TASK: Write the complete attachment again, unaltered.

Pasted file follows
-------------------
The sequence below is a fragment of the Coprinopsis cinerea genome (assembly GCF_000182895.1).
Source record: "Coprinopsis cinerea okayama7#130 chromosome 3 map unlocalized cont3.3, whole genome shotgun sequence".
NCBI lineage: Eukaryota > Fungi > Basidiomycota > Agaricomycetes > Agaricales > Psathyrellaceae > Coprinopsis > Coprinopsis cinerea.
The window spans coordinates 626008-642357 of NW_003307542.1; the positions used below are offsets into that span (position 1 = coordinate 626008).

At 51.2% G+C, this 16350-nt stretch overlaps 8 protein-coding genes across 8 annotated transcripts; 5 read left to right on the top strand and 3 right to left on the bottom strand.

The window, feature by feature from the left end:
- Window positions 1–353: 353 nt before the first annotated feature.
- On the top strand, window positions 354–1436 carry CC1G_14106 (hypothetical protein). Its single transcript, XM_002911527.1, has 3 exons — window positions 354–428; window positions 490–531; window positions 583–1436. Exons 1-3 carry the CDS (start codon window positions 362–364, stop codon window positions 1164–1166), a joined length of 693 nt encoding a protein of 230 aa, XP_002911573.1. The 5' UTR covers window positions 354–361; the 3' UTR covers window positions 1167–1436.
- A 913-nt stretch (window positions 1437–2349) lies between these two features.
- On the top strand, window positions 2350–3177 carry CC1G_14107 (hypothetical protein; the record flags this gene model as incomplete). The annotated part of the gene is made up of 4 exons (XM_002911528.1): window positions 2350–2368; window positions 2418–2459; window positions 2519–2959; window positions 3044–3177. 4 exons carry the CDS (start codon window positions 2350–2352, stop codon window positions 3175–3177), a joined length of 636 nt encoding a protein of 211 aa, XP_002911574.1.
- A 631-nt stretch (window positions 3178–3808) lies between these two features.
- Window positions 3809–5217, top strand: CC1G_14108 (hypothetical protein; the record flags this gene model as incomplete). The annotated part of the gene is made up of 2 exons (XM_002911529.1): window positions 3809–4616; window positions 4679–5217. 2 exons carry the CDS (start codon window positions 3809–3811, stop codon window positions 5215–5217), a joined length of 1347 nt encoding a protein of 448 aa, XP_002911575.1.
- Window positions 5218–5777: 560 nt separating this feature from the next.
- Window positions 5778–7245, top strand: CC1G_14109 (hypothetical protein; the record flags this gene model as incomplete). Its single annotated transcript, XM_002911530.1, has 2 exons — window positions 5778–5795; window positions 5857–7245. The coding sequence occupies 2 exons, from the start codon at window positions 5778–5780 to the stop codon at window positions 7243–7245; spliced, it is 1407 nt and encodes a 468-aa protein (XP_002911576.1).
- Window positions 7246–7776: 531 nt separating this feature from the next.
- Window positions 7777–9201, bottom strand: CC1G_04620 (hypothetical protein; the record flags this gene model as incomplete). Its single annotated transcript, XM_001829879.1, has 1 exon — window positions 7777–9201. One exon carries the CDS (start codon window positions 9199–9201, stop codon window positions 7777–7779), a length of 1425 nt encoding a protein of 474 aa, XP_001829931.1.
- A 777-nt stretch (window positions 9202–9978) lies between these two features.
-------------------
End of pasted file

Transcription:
The sequence below is a fragment of the Coprinopsis cinerea genome (assembly GCF_000182895.1).
Source record: "Coprinopsis cinerea okayama7#130 chromosome 3 map unlocalized cont3.3, whole genome shotgun sequence".
NCBI lineage: Eukaryota > Fungi > Basidiomycota > Agaricomycetes > Agaricales > Psathyrellaceae > Coprinopsis > Coprinopsis cinerea.
The window spans coordinates 626008-642357 of NW_003307542.1; the positions used below are offsets into that span (position 1 = coordinate 626008).

At 51.2% G+C, this 16350-nt stretch overlaps 8 protein-coding genes across 8 annotated transcripts; 5 read left to right on the top strand and 3 right to left on the bottom strand.

The window, feature by feature from the left end:
- Window positions 1–353: 353 nt before the first annotated feature.
- On the top strand, window positions 354–1436 carry CC1G_14106 (hypothetical protein). Its single transcript, XM_002911527.1, has 3 exons — window positions 354–428; window positions 490–531; window positions 583–1436. Exons 1-3 carry the CDS (start codon window positions 362–364, stop codon window positions 1164–1166), a joined length of 693 nt encoding a protein of 230 aa, XP_002911573.1. The 5' UTR covers window positions 354–361; the 3' UTR covers window positions 1167–1436.
- A 913-nt stretch (window positions 1437–2349) lies between these two features.
- On the top strand, window positions 2350–3177 carry CC1G_14107 (hypothetical protein; the record flags this gene model as incomplete). The annotated part of the gene is made up of 4 exons (XM_002911528.1): window positions 2350–2368; window positions 2418–2459; window positions 2519–2959; window positions 3044–3177. 4 exons carry the CDS (start codon window positions 2350–2352, stop codon window positions 3175–3177), a joined length of 636 nt encoding a protein of 211 aa, XP_002911574.1.
- A 631-nt stretch (window positions 3178–3808) lies between these two features.
- Window positions 3809–5217, top strand: CC1G_14108 (hypothetical protein; the record flags this gene model as incomplete). The annotated part of the gene is made up of 2 exons (XM_002911529.1): window positions 3809–4616; window positions 4679–5217. 2 exons carry the CDS (start codon window positions 3809–3811, stop codon window positions 5215–5217), a joined length of 1347 nt encoding a protein of 448 aa, XP_002911575.1.
- Window positions 5218–5777: 560 nt separating this feature from the next.
- Window positions 5778–7245, top strand: CC1G_14109 (hypothetical protein; the record flags this gene model as incomplete). Its single annotated transcript, XM_002911530.1, has 2 exons — window positions 5778–5795; window positions 5857–7245. The coding sequence occupies 2 exons, from the start codon at window positions 5778–5780 to the stop codon at window positions 7243–7245; spliced, it is 1407 nt and encodes a 468-aa protein (XP_002911576.1).
- Window positions 7246–7776: 531 nt separating this feature from the next.
- Window positions 7777–9201, bottom strand: CC1G_04620 (hypothetical protein; the record flags this gene model as incomplete). Its single annotated transcript, XM_001829879.1, has 1 exon — window positions 7777–9201. One exon carries the CDS (start codon window positions 9199–9201, stop codon window positions 7777–7779), a length of 1425 nt encoding a protein of 474 aa, XP_001829931.1.
- A 777-nt stretch (window positions 9202–9978) lies between these two features.